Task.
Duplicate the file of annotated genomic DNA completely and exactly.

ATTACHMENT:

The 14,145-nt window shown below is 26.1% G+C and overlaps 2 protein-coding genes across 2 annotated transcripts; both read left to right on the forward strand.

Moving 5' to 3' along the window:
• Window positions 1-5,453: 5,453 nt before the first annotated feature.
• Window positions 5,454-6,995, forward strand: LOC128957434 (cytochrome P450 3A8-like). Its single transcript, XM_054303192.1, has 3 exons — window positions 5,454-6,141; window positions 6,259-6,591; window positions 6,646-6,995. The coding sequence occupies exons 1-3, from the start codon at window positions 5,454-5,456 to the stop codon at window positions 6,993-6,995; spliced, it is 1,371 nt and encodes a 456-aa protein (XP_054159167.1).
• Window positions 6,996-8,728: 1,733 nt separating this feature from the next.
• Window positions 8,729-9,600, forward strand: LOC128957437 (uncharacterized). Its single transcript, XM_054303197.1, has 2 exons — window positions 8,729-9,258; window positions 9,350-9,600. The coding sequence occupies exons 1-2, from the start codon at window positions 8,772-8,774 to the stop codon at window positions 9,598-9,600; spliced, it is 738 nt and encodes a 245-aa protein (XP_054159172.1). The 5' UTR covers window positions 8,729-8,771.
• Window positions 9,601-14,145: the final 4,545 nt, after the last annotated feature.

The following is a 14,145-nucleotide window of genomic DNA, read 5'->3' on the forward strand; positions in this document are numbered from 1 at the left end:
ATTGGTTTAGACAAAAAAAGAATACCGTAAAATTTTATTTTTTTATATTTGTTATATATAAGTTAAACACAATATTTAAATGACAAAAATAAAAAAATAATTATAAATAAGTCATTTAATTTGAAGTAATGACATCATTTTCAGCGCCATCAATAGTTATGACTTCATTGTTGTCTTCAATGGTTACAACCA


The 14,145-nt window shown below is 26.1% G+C and overlaps 2 protein-coding genes across 2 annotated transcripts; both read left to right on the forward strand.

Moving 5' to 3' along the window:
• Window positions 1-5,453: 5,453 nt before the first annotated feature.
• Window positions 5,454-6,995, forward strand: LOC128957434 (cytochrome P450 3A8-like). Its single transcript, XM_054303192.1, has 3 exons — window positions 5,454-6,141; window positions 6,259-6,591; window positions 6,646-6,995. The coding sequence occupies exons 1-3, from the start codon at window positions 5,454-5,456 to the stop codon at window positions 6,993-6,995; spliced, it is 1,371 nt and encodes a 456-aa protein (XP_054159167.1).
• Window positions 6,996-8,728: 1,733 nt separating this feature from the next.
• Window positions 8,729-9,600, forward strand: LOC128957437 (uncharacterized). Its single transcript, XM_054303197.1, has 2 exons — window positions 8,729-9,258; window positions 9,350-9,600. The coding sequence occupies exons 1-2, from the start codon at window positions 8,772-8,774 to the stop codon at window positions 9,598-9,600; spliced, it is 738 nt and encodes a 245-aa protein (XP_054159172.1). The 5' UTR covers window positions 8,729-8,771.
• Window positions 9,601-14,145: the final 4,545 nt, after the last annotated feature.

The following is a 14,145-nucleotide window of genomic DNA, read 5'->3' on the forward strand; positions in this document are numbered from 1 at the left end:
ATTGGTTTAGACAAAAAAAGAATACCGTAAAATTTTATTTTTTTATATTTGTTATATATAAGTTAAACACAATATTTAAATGACAAAAATAAAAAAATAATTATAAATAAGTCATTTAATTTGAAGTAATGACATCATTTTCAGCGCCATCAATAGTTATGACTTCATTGTTGTCTTCAATGGTTACAACCA